FALL OF SINGAPORE: General Percival's Choice

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It fell to an unfortunate young major named Wilde to carry the white flag toward Japanese headquarters. He reached Lieut. General Tomoyuki Yamashita at 2:30 p.m. and asked for conditions of surrender.

General Yamashita had the conditions written out. At 4:15 Major Wilde left for the British lines. He promised to be back with an answer by 5:30.

And so, what with the comings & goings, Major Wilde's commander, Lieut. General Arthur Ernest Percival, had less than an hour in which to make his decision.

In less than 60 minutes he had to decide what to do with one of the four great bastions of the British Empire; he had to dispose of Britain's fate in the Far East. In less than an hour he had to make up his mind to do something that no sizable British Army had done since Major General Sir Charles Townshend capitulated at Kut-el-Amara in Mesopotamia in 1916, and, before that, since Cornwallis gave up at Yorktown in 1781. He had a matter of minutes in which to decide whether to shake Winston Churchill's Cabinet, to depress all of Britain, to undermine the Allies' faith in British fighting men.

That was not much time in which to decide whether or not he would live up to the words which A. P. Correspondent Yates McDaniel had expressed just five days before: "For the defenders, this was the test of tests. Alternatives were simple and unqualified: death or victory."

And yet, for such a civilized man, the decision was inevitable. Not death, not victory; something worse than death. There was no other solution, because the Japanese had done their job so very well.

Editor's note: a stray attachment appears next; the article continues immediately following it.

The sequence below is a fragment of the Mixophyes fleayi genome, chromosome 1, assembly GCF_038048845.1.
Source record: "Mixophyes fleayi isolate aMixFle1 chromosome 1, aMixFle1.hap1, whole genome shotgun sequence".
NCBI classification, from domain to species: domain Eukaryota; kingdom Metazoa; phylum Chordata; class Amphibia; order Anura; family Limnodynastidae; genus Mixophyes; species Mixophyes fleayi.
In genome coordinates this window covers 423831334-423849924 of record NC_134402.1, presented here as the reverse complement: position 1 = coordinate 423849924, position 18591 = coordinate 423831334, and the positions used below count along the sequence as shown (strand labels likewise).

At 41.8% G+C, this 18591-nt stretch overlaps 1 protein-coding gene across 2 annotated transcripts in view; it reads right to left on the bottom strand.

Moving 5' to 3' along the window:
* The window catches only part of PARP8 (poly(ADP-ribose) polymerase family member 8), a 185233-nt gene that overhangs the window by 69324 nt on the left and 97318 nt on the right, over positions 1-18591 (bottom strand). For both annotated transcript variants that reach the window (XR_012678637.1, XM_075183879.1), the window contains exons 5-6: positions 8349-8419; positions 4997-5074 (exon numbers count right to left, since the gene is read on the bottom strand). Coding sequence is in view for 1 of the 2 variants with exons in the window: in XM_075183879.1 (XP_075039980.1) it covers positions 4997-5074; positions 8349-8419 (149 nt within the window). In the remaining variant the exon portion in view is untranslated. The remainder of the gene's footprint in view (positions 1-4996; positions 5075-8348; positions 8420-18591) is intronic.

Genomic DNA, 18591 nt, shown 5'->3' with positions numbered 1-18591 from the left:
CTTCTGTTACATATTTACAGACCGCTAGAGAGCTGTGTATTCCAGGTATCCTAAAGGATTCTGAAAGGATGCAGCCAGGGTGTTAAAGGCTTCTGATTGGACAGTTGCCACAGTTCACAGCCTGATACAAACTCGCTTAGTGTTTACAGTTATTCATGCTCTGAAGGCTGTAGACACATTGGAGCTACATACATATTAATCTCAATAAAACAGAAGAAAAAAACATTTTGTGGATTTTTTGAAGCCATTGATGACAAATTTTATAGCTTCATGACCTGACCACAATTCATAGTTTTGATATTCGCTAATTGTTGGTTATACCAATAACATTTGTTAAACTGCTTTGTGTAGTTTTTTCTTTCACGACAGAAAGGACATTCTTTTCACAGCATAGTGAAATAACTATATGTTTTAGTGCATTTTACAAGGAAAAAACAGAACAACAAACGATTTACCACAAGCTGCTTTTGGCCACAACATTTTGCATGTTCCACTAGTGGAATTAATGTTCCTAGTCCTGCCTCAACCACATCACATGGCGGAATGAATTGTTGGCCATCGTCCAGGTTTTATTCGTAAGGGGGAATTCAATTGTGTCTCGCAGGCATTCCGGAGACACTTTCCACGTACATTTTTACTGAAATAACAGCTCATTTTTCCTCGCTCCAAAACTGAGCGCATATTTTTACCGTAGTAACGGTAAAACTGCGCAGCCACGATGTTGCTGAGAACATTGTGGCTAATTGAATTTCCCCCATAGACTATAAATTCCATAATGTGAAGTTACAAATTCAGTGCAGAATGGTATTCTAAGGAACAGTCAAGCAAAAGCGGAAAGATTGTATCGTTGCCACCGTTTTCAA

They had captured Singapore's reason for existence, the Naval Base. They had captured its means of subsistence, the Peirce and MacRitchie Reservoirs. They had flanked the city and destroyed or seized the airfields. They had cut off its rear by knocking out so many evacuating ships. They claimed to have sunk a light and an auxiliary cruiser, a submarine, two gunboats, a "special vessel" and eight transports, including one of 30,000 tons; to have damaged a light cruiser, a destroyer, two "special vessels," one torpedo boat and ten transports; to have forced the beaching of a Dutch cruiser, a minelayer, a transport.

Victory was no longer the question. The opposite choice, death, would have meant the useless slaughter of civilians. And so General Percival made the hard, the humiliating choice. He went, as directed, to a Ford Motor plant at the foot of Bukit Timah, a hill where, earlier that day, there had been bloody fighting. There, at 7 p.m., after some palaver, he signed away large pieces of the land, the power and the pride of the British Empire.